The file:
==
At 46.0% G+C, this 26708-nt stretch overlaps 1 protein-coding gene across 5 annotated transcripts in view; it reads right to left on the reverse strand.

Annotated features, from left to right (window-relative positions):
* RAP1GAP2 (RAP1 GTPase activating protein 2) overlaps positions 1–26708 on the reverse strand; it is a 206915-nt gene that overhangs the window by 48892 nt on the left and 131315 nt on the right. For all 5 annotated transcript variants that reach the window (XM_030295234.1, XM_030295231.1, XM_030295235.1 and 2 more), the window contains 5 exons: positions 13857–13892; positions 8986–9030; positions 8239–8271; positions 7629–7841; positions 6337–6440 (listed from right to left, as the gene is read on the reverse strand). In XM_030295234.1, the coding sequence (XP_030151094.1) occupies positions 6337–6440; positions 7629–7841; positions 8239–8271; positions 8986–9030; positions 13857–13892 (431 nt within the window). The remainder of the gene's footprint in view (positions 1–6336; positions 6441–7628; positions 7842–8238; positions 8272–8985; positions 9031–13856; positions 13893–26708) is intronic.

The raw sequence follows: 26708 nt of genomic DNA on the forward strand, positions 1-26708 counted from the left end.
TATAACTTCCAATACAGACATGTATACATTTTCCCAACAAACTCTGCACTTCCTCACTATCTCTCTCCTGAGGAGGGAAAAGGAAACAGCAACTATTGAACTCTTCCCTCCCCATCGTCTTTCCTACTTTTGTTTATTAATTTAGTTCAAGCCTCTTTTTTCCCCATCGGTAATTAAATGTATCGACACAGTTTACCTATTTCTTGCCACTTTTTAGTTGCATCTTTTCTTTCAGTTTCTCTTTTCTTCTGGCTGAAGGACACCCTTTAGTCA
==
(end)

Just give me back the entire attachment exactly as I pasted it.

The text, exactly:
At 46.0% G+C, this 26708-nt stretch overlaps 1 protein-coding gene across 5 annotated transcripts in view; it reads right to left on the reverse strand.

Annotated features, from left to right (window-relative positions):
* RAP1GAP2 (RAP1 GTPase activating protein 2) overlaps positions 1–26708 on the reverse strand; it is a 206915-nt gene that overhangs the window by 48892 nt on the left and 131315 nt on the right. For all 5 annotated transcript variants that reach the window (XM_030295234.1, XM_030295231.1, XM_030295235.1 and 2 more), the window contains 5 exons: positions 13857–13892; positions 8986–9030; positions 8239–8271; positions 7629–7841; positions 6337–6440 (listed from right to left, as the gene is read on the reverse strand). In XM_030295234.1, the coding sequence (XP_030151094.1) occupies positions 6337–6440; positions 7629–7841; positions 8239–8271; positions 8986–9030; positions 13857–13892 (431 nt within the window). The remainder of the gene's footprint in view (positions 1–6336; positions 6441–7628; positions 7842–8238; positions 8272–8985; positions 9031–13856; positions 13893–26708) is intronic.

The raw sequence follows: 26708 nt of genomic DNA on the forward strand, positions 1-26708 counted from the left end.
TATAACTTCCAATACAGACATGTATACATTTTCCCAACAAACTCTGCACTTCCTCACTATCTCTCTCCTGAGGAGGGAAAAGGAAACAGCAACTATTGAACTCTTCCCTCCCCATCGTCTTTCCTACTTTTGTTTATTAATTTAGTTCAAGCCTCTTTTTTCCCCATCGGTAATTAAATGTATCGACACAGTTTACCTATTTCTTGCCACTTTTTAGTTGCATCTTTTCTTTCAGTTTCTCTTTTCTTCTGGCTGAAGGACACCCTTTAGTCA